‘Captive Audience’ lives up to title with twisting, turning true crime story


Courtesy of Hulu

Steven Stayner moments after being reunited with his parents in 1980

Noah Levine, Life and Arts Film Columnist

“Captive Audience: A Real American Horror Story” details the whirlwind case of the disappearance and re-emergence of Steven Stayner. Told over the course of three episodic installments, this brand new Hulu docuseries depicts the chilling aftermath of Stayner’s return and the unspeakable tragedies that followed. The documentary conveys the narrative through a series of interviews, clips from the TV adaptation “I Know My First Name Is Steven” (1989), archival news footage and interviews.

Beginning with the 1972 disappearance of 7-year-old Stayner in the first episode, the series makes sure to key in audiences about every element of the highly publicized missing persons case. Interviews with Stayner’s mom help tie in a more emotional perspective to the expository-heavy explanations. Hearing a mother speak about the emotions she felt when her son disappeared is absolutely heartbreaking. When Stayner’s eventual return is documented, audiences sympathize with the Stayner family and those involved. 

Each episode peels back the onion further on the events surrounding the case, continually captivating viewers with intriguing developments throughout the three-episode run. Just when audiences think there is no way this story could get even wilder, the third episode comes around and takes things in an absolutely unexpected direction.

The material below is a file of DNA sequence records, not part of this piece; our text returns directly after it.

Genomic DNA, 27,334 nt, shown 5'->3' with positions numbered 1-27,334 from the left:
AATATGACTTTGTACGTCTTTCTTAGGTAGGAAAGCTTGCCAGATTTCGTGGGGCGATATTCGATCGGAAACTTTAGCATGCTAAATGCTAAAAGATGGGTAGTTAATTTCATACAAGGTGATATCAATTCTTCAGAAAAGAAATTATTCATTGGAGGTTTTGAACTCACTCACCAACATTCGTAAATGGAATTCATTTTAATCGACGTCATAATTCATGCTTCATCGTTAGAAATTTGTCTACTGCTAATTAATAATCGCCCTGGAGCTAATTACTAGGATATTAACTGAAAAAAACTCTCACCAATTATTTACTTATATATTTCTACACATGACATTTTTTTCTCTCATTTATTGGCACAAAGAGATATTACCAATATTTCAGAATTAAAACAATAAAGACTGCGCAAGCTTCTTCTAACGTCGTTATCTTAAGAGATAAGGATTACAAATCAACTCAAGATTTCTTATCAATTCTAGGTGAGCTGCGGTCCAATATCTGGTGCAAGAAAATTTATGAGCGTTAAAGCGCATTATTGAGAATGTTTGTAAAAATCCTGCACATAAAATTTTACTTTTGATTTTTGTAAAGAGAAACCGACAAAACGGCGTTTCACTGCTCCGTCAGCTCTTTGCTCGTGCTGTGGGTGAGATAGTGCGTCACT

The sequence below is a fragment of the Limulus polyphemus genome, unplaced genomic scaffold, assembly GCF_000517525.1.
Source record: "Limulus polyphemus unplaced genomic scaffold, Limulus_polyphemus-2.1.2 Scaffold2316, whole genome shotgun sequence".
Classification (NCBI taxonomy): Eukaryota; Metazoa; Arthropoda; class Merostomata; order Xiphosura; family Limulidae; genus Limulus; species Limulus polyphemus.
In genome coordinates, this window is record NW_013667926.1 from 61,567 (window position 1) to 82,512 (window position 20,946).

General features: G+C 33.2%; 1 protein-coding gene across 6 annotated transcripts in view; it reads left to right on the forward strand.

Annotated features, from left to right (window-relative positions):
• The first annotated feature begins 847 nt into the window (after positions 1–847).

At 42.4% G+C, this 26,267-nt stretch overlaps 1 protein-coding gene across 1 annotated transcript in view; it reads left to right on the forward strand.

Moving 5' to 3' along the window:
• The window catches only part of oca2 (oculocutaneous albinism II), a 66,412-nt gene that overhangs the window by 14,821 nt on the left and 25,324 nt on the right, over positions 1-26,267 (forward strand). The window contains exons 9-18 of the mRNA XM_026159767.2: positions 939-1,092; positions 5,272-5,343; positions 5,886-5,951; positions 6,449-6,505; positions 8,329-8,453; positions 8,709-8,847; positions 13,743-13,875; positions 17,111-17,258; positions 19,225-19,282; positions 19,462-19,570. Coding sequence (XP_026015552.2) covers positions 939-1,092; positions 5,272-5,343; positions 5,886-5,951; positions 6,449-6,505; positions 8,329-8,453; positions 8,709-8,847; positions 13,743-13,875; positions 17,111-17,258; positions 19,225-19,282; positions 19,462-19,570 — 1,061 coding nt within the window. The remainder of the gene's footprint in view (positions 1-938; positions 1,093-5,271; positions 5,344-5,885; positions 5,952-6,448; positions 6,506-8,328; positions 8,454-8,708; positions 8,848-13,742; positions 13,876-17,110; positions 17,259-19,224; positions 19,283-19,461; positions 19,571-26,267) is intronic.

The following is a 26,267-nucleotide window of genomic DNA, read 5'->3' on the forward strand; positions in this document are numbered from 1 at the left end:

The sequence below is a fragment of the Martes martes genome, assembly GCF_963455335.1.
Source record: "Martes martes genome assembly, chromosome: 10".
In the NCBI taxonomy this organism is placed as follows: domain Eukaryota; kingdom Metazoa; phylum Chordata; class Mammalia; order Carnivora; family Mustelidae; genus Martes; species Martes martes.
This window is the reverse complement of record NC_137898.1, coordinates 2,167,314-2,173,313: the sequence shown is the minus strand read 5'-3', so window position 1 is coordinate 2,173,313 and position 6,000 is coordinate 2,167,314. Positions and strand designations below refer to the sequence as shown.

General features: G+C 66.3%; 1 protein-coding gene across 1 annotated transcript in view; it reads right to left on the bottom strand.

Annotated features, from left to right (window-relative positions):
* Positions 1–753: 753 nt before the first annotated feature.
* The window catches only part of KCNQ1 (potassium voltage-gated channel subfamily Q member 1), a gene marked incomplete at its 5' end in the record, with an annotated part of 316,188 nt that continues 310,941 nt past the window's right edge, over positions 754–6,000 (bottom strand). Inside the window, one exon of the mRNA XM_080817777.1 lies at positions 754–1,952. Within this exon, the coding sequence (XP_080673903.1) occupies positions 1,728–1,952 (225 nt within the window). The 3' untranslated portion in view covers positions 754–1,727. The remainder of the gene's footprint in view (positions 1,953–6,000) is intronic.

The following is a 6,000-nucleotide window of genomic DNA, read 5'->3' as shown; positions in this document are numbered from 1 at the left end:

With the use of clips from the film adaptation and a slew of archival news clips, “Captive Audience” effectively utilizes several mediums to tell Stayner’s unbelievable story. The emotional first-person accounts anchor the flashy news stories and film scenes with a sense of stark reality. Archival interviews with Stayner from talkshows and newscasts offer an interesting perspective on how the mass publication of the events affected the main individual involved. While newscasts and articles present Stayner’s return in a hope-filled light, the interviewees emphasize the layered reality of the situation. 

One strange choice in the format of the documentary’s content is the moments where the now-grown-up actor Corin Nemec, who portrayed Stayner in the TV film, reads out transcriptions from statements made by the real Stayner. This only serves to further complicate the narrative, making viewers remember and categorize yet another on-screen interviewee. Additional moments — in which the producers of the TV adaptation discuss how to emphasize certain events from the real case while in production on the project — offer more confusion than clarification. 

An extremely interesting element and unique perspective that the documentary follows is its comparison and contrast of how Hollywood interprets a tragedy versus the feelings of those actually involved. Cutting between the hopeful, almost whimsical moments in the adaptation and contrasting it with firsthand witnesses and real archival footage is extremely fascinating. 

“Captive Audience” depicts a true narrative that certainly needs to be seen to be believed. An impressive amount of archival footage combined with emotional interviews and eerie film footage help unravel this historical event through three endlessly engaging installments.